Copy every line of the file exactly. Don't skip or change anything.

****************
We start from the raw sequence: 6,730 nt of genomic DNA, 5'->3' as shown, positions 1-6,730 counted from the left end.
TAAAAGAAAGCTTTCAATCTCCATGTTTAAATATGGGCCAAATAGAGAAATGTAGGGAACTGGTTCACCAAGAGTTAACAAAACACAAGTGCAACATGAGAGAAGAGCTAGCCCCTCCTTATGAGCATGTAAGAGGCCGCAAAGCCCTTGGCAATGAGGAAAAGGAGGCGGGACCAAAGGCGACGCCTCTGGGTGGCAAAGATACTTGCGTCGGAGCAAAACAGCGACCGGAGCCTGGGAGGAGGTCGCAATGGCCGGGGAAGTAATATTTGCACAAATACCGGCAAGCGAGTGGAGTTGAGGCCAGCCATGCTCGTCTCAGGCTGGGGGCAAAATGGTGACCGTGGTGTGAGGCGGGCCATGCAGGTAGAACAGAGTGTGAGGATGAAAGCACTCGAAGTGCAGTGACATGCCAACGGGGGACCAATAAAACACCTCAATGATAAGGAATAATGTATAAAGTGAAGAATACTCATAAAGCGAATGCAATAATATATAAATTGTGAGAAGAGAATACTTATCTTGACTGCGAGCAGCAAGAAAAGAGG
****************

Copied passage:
We start from the raw sequence: 6,730 nt of genomic DNA, 5'->3' as shown, positions 1-6,730 counted from the left end.
TAAAAGAAAGCTTTCAATCTCCATGTTTAAATATGGGCCAAATAGAGAAATGTAGGGAACTGGTTCACCAAGAGTTAACAAAACACAAGTGCAACATGAGAGAAGAGCTAGCCCCTCCTTATGAGCATGTAAGAGGCCGCAAAGCCCTTGGCAATGAGGAAAAGGAGGCGGGACCAAAGGCGACGCCTCTGGGTGGCAAAGATACTTGCGTCGGAGCAAAACAGCGACCGGAGCCTGGGAGGAGGTCGCAATGGCCGGGGAAGTAATATTTGCACAAATACCGGCAAGCGAGTGGAGTTGAGGCCAGCCATGCTCGTCTCAGGCTGGGGGCAAAATGGTGACCGTGGTGTGAGGCGGGCCATGCAGGTAGAACAGAGTGTGAGGATGAAAGCACTCGAAGTGCAGTGACATGCCAACGGGGGACCAATAAAACACCTCAATGATAAGGAATAATGTATAAAGTGAAGAATACTCATAAAGCGAATGCAATAATATATAAATTGTGAGAAGAGAATACTTATCTTGACTGCGAGCAGCAAGAAAAGAGG